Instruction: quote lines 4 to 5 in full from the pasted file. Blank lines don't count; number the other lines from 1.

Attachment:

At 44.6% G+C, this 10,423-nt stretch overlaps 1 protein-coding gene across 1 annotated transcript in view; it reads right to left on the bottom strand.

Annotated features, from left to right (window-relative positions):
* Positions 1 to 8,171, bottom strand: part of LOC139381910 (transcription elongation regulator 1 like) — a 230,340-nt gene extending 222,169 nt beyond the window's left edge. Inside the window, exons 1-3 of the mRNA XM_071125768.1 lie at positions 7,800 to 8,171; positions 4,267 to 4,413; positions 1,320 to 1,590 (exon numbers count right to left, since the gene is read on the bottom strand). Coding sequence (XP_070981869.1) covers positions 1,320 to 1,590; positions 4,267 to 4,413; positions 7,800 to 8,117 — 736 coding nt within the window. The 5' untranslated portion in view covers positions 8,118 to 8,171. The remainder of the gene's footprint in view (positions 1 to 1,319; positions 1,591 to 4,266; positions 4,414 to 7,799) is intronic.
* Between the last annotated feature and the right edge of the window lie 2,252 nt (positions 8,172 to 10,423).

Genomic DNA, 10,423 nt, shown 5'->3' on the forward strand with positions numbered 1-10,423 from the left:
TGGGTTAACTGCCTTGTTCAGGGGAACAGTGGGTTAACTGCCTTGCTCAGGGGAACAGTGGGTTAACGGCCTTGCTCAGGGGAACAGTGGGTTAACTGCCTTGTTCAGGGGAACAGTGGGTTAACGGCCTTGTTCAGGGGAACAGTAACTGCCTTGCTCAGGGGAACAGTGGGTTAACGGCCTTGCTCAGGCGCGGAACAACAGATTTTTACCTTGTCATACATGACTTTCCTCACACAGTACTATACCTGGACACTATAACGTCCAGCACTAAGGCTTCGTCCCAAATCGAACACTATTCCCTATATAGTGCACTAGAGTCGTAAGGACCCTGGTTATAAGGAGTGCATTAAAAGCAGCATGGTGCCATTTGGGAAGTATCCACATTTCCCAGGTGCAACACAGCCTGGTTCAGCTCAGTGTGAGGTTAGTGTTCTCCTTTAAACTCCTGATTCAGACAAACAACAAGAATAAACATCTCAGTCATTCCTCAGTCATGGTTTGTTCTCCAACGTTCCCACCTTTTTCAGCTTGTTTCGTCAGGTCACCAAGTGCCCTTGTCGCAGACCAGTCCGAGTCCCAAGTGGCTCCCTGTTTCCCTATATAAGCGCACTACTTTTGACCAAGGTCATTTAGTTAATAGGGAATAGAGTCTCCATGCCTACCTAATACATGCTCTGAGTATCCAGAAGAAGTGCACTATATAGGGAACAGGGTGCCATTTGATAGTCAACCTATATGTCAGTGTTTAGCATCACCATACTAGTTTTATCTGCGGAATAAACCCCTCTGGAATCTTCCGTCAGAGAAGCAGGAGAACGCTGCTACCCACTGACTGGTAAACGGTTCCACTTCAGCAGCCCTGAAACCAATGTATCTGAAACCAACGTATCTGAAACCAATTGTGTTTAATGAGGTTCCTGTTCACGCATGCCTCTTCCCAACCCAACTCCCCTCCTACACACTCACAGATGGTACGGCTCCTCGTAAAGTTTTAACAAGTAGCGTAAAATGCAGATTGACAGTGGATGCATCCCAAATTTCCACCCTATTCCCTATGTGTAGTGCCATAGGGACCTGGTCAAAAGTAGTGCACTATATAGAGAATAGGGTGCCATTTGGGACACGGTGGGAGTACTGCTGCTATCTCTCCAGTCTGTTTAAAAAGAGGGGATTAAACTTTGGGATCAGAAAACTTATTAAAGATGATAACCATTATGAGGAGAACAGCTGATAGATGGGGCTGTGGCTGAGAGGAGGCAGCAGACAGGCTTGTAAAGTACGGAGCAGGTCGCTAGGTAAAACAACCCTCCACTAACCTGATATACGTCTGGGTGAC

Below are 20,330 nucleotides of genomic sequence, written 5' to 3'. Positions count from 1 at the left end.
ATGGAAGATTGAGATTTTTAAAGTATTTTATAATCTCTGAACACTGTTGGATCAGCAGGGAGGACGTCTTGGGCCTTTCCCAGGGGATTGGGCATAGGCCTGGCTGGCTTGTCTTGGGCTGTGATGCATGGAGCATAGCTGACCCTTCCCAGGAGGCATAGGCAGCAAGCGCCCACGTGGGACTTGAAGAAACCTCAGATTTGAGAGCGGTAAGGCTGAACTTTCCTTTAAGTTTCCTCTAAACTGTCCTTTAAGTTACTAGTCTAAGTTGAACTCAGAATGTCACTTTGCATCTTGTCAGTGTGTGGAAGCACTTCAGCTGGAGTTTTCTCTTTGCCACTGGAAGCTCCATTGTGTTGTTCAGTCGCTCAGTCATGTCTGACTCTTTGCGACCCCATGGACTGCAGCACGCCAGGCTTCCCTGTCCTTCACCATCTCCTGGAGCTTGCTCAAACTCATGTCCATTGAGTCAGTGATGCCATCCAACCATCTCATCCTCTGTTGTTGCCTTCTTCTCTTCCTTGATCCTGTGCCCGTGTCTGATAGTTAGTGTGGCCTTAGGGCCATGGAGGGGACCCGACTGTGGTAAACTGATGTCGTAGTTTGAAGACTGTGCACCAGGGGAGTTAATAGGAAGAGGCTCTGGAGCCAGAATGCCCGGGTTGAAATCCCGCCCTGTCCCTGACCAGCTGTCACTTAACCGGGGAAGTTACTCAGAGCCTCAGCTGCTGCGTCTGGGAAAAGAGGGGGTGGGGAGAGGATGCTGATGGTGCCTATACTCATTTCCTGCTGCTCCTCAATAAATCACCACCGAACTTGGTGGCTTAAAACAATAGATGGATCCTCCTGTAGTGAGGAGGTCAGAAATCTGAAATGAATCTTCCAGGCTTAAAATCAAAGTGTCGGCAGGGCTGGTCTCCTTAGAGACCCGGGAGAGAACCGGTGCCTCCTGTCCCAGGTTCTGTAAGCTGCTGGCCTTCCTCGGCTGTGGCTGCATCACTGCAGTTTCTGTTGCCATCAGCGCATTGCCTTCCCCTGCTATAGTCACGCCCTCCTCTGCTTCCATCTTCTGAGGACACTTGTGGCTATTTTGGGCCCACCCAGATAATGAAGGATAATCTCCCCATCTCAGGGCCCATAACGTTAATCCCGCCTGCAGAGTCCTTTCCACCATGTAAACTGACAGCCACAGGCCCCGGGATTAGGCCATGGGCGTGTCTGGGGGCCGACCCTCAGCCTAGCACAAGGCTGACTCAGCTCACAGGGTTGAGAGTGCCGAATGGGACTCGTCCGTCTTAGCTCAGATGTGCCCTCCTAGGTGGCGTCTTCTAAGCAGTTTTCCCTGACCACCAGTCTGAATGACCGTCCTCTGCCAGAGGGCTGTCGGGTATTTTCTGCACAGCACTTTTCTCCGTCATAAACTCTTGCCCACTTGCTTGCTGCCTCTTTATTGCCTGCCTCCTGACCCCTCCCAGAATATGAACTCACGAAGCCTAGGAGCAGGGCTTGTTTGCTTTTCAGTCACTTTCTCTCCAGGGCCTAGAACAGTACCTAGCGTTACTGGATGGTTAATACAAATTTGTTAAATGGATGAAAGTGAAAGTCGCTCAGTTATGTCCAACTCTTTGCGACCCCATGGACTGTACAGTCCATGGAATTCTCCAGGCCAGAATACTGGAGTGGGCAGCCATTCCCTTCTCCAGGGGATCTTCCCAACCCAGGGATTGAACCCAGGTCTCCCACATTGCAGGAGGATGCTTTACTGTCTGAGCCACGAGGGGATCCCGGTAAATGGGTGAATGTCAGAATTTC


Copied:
* Between the last annotated feature and the right edge of the window lie 2,252 nt (positions 8,172 to 10,423).

Genomic DNA, 10,423 nt, shown 5'->3' on the forward strand with positions numbered 1-10,423 from the left: